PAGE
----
Then we have the footbirdge dilemma: Once again, the trolley is headed for five people. You are standing next to a large man on a footbridge spanning the tracks. The only way to save the five people is to push this man off the footbridge and into the path of the trolley. Is that morally permissible? Most people say "No."

These two cases create a puzzle for moral philosophers: What makes it okay to sacrifice one person to save five others in the switch case but not in the foorbridge case? There is also a psychological puzzle here: How does everyone know (or "know") that it's okay to turn the trolley but not okay to push the man off the footbridge?

From From neural ‘is’ to moral ‘ought’: what are the moral implications of neuroscientific moral psychology?

Over the last four decades, it has become clear that natural selection can favour altruistic instincts under the right conditions, and many believe that this is how human altruism came to be. If that is right, then our altruistic instincts will reflect the environment in which they evolved rather than our present environ- ment. With this in mind, consider that our ancestors did not evolve in an environment in which total strangers on opposite sides of the world could save each others’ lives by making relatively modest material sacrifices. Consider also that our ancestors did evolve in an environment in which individuals standing face-to-face could save each others’ lives, sometimes only through considerable personal sacrifice. Given all of this, it makes sense that we would have evolved altruistic instincts that direct us to help others in dire need, but mostly when the ones in need are presented in an ‘up-close-and-personal’ way.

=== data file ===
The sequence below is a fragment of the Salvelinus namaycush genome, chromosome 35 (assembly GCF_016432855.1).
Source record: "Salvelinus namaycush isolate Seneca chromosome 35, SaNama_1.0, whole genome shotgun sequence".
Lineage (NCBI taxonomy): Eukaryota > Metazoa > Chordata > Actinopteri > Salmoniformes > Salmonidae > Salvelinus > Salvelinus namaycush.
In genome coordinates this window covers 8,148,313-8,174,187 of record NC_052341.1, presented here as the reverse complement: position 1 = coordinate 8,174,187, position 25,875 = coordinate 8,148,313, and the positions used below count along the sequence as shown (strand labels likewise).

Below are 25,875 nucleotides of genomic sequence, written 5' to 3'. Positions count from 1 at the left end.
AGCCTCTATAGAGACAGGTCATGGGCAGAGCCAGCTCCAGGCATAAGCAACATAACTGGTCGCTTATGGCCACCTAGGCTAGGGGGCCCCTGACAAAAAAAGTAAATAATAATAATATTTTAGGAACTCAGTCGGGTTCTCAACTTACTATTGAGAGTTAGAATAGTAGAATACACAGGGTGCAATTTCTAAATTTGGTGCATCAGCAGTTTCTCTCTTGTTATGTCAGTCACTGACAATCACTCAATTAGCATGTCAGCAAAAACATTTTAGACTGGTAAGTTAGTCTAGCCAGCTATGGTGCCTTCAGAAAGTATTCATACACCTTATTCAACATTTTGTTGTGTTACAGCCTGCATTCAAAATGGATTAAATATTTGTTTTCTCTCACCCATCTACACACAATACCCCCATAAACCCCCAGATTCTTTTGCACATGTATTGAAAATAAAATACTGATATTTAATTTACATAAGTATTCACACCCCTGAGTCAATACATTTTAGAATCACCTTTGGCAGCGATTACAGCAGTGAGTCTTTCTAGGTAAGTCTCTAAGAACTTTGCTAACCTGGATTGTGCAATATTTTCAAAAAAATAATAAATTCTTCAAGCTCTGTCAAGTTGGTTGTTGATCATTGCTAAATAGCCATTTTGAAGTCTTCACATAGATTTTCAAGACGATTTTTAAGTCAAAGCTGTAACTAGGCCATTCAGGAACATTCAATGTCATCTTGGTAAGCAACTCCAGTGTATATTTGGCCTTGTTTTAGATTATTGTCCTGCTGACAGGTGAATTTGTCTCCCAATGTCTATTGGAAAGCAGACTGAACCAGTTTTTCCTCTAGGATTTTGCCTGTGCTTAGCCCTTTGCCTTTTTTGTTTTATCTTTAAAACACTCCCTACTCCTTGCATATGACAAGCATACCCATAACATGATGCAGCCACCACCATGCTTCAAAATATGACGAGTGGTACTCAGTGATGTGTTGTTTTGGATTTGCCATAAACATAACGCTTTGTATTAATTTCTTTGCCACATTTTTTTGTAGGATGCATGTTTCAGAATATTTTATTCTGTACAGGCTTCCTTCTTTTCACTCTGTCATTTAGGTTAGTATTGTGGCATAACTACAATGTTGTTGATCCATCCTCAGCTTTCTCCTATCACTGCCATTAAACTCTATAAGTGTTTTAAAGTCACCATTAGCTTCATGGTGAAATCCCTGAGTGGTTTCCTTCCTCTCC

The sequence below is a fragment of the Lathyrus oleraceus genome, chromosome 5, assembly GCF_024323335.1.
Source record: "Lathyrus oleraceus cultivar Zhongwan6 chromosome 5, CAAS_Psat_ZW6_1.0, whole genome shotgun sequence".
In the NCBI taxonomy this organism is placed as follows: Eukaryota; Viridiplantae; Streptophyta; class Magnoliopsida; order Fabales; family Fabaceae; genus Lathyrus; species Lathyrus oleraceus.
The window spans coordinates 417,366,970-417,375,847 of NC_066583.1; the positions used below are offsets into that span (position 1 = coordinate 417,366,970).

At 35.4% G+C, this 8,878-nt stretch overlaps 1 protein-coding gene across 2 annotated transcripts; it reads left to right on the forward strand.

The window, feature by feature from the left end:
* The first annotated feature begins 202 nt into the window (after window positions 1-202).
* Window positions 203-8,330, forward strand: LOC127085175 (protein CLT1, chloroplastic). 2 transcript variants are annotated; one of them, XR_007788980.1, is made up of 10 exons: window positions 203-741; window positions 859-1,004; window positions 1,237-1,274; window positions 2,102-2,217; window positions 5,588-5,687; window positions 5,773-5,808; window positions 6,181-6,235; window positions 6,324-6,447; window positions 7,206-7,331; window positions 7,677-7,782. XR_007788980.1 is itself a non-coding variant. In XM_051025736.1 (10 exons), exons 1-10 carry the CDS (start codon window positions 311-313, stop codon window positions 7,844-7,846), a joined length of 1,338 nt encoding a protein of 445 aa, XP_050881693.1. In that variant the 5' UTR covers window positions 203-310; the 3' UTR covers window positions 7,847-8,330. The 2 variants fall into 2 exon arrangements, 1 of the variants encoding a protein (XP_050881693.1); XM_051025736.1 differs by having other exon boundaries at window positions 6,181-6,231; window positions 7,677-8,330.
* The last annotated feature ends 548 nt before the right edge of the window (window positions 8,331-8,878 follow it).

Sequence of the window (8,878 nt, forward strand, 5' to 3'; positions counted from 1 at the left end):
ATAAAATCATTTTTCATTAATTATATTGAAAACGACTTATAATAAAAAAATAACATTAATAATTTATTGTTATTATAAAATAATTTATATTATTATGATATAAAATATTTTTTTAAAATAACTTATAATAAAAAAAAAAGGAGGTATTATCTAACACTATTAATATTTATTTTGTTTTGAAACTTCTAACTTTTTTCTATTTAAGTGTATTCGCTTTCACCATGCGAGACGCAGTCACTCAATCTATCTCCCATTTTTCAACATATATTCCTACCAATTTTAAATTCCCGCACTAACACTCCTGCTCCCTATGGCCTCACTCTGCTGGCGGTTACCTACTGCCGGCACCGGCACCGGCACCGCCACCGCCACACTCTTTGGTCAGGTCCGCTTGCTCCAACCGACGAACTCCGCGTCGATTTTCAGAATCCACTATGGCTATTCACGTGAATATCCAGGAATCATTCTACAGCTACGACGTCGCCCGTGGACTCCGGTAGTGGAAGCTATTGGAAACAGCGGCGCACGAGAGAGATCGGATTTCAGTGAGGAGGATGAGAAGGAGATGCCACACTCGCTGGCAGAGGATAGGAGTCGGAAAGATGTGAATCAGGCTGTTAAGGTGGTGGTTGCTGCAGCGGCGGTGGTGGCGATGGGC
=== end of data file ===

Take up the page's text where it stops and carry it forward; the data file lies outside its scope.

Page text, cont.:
These moral dilemmas are battles fought in our brains. The decision is made by the winning side.

Vignette #8: Limitations of Self-awareness

  1. Doctor sticks an electronic probe into a man's brain and activates a neuron
  2. Man begins whistling Dixie
  3. Doctor: "Why are you whistling?"
  4. Man: "Oh, I've had this song stuck in my head for weeks. I just can't get it out of my head."

Vignette #9: The Right Thing To Do

My first job was a manager of a restaurant. I was 19 years old. The first time that I "closed" (cleaned up, took inventory, balanced the books) we had a cheeseburger left over. I felt it would be just a waste to throw it away, so I offered it to the person who had been working the grill, and cleaned "the line" as a reward for a job well done. Two birds with one stone.

The next night, I also closed, with the same people. That night, we had a double-cheeseburger, a chocolate shake, and a brownie ala mode left over. Cause and effect.